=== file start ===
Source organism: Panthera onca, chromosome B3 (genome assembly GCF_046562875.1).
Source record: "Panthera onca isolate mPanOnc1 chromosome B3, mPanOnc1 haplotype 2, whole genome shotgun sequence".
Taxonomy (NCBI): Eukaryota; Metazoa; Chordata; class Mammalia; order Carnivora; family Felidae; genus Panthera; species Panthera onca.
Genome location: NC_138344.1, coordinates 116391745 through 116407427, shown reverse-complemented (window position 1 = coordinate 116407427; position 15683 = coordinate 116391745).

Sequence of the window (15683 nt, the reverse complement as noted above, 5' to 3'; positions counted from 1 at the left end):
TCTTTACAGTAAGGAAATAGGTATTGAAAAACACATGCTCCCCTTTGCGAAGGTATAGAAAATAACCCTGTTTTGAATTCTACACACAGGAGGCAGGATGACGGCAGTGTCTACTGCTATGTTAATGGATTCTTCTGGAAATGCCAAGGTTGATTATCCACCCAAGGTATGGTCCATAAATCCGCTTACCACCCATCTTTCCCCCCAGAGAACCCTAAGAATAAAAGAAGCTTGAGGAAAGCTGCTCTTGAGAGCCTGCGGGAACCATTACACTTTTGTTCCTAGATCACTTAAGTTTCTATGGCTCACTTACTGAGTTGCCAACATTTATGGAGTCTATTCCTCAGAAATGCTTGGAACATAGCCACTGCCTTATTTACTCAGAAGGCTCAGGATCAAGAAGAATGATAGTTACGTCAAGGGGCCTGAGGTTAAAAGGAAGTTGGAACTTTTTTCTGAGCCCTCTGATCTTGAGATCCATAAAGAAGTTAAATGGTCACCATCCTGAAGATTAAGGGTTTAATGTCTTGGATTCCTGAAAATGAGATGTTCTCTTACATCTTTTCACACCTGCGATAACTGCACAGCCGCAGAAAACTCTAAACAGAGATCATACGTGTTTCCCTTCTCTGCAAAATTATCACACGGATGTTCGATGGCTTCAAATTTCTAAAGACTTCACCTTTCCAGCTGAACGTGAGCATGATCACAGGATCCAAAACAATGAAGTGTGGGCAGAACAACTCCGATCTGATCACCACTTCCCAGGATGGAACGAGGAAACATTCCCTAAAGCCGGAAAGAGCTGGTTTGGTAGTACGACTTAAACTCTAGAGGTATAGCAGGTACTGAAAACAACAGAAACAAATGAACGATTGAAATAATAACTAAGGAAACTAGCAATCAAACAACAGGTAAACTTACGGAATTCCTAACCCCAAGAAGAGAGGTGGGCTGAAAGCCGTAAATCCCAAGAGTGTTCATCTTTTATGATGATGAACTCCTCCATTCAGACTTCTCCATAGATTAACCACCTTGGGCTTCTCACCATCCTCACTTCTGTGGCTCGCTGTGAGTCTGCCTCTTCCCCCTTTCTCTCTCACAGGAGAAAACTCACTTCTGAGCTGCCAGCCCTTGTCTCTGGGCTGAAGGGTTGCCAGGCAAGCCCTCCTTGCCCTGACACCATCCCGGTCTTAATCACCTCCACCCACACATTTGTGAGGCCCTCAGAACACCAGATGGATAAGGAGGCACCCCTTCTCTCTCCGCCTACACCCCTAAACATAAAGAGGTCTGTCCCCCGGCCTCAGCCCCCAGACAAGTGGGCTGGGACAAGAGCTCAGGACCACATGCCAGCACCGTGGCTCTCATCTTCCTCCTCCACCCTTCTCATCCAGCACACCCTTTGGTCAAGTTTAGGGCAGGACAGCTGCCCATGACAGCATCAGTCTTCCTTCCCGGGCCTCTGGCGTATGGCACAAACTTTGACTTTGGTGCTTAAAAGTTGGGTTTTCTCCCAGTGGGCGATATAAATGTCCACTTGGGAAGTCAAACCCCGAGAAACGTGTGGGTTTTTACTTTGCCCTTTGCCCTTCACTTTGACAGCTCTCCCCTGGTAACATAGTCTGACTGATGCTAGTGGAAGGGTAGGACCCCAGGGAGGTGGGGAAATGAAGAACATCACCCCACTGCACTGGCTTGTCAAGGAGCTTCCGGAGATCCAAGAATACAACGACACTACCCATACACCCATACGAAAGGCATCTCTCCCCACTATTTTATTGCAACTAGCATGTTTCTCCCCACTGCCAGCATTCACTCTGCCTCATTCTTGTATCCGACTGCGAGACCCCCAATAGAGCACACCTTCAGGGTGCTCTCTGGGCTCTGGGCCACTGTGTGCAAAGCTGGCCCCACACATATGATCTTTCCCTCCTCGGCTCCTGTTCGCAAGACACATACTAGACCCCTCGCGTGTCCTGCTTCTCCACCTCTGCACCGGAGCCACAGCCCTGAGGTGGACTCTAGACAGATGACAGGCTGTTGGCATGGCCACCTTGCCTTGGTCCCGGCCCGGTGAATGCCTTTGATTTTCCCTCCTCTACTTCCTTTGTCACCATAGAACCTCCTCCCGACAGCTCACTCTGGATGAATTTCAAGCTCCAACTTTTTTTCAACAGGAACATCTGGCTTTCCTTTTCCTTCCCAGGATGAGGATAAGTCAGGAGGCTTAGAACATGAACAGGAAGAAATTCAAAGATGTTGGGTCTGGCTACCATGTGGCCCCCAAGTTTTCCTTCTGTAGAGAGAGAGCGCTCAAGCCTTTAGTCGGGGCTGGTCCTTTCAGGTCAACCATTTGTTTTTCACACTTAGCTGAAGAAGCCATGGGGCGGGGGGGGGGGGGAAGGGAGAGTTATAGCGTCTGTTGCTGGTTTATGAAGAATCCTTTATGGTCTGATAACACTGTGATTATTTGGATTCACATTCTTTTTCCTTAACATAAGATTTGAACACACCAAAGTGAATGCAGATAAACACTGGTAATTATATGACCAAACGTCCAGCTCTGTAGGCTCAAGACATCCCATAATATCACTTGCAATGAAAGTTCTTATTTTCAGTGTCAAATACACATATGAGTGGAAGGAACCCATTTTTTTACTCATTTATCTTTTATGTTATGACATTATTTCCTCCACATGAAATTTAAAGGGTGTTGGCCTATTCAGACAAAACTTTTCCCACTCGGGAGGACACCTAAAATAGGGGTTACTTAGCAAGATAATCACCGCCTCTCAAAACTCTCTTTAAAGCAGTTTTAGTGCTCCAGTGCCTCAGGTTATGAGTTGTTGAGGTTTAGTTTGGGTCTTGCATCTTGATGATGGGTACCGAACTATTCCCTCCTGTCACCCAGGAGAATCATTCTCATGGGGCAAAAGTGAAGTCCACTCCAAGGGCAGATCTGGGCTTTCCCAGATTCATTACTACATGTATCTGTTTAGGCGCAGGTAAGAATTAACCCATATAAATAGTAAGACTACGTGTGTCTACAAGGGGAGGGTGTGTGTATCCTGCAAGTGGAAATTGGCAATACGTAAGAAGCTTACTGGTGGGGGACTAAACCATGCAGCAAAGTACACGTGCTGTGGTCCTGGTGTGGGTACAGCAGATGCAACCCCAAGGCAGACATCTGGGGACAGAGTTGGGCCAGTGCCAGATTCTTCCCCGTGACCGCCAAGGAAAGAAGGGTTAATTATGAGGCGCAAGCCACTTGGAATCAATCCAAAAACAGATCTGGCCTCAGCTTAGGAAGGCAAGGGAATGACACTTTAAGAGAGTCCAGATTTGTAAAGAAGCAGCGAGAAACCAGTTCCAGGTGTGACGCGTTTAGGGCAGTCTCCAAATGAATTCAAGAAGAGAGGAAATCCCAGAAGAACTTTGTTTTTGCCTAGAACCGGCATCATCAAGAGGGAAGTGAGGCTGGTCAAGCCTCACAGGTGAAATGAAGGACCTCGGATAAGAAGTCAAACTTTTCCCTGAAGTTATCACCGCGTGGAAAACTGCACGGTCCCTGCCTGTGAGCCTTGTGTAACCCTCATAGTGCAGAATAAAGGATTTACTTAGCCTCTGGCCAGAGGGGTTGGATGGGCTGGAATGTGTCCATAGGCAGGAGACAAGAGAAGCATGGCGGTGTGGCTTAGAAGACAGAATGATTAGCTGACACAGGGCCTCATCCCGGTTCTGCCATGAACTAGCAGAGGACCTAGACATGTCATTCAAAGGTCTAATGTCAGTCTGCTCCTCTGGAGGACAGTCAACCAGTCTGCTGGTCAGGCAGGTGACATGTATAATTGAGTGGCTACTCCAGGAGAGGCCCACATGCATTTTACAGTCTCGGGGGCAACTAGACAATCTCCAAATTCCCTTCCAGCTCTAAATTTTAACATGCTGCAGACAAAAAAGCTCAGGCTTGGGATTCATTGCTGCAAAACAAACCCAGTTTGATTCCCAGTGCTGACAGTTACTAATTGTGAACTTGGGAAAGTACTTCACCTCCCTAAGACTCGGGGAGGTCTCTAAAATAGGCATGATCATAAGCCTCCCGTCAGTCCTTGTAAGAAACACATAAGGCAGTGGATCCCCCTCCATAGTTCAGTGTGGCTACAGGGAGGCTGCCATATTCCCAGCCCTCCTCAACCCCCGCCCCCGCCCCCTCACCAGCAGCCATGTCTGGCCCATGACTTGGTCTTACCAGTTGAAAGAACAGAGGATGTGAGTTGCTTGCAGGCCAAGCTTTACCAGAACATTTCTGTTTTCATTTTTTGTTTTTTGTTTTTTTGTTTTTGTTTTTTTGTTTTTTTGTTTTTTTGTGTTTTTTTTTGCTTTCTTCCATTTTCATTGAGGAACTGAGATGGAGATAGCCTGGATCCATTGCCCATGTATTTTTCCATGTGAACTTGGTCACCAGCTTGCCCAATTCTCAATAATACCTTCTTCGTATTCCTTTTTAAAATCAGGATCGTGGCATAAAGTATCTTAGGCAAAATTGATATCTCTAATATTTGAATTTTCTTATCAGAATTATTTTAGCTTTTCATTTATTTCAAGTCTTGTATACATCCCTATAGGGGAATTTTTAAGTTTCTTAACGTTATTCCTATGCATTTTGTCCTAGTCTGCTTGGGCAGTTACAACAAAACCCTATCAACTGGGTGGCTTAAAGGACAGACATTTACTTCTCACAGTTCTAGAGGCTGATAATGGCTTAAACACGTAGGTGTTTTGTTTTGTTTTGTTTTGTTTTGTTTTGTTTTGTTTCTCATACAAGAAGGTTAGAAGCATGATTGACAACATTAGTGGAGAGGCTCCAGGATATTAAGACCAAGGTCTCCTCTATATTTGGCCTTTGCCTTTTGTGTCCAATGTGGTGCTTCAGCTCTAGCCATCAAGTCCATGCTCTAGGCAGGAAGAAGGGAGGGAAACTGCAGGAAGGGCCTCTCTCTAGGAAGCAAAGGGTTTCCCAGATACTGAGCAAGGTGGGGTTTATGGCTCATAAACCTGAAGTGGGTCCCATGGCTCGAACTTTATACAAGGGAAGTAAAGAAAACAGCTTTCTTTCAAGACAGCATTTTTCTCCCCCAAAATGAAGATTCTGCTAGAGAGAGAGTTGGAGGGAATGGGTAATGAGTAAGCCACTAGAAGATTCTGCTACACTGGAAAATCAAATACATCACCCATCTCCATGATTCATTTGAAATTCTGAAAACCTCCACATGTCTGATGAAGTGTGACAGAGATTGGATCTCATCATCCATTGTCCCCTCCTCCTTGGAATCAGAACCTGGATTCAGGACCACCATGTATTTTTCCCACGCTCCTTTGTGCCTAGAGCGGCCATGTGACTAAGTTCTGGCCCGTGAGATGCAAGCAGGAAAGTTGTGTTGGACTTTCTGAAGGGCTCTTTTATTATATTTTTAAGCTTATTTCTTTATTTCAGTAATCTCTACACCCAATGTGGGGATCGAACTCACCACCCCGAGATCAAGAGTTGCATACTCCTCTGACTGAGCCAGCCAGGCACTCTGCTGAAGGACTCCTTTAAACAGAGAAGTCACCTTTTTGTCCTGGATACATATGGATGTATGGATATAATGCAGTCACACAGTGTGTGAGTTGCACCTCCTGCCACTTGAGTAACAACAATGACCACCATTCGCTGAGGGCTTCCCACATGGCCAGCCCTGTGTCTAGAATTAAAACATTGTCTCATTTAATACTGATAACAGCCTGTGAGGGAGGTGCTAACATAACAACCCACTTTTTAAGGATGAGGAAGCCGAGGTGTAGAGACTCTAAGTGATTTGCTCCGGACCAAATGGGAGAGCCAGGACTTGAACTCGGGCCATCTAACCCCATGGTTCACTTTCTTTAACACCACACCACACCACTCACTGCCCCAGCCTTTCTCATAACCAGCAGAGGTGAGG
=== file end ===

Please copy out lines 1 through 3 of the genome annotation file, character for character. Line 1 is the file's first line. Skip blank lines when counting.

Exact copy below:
Source organism: Panthera onca, chromosome B3 (genome assembly GCF_046562875.1).
Source record: "Panthera onca isolate mPanOnc1 chromosome B3, mPanOnc1 haplotype 2, whole genome shotgun sequence".
Taxonomy (NCBI): Eukaryota; Metazoa; Chordata; class Mammalia; order Carnivora; family Felidae; genus Panthera; species Panthera onca.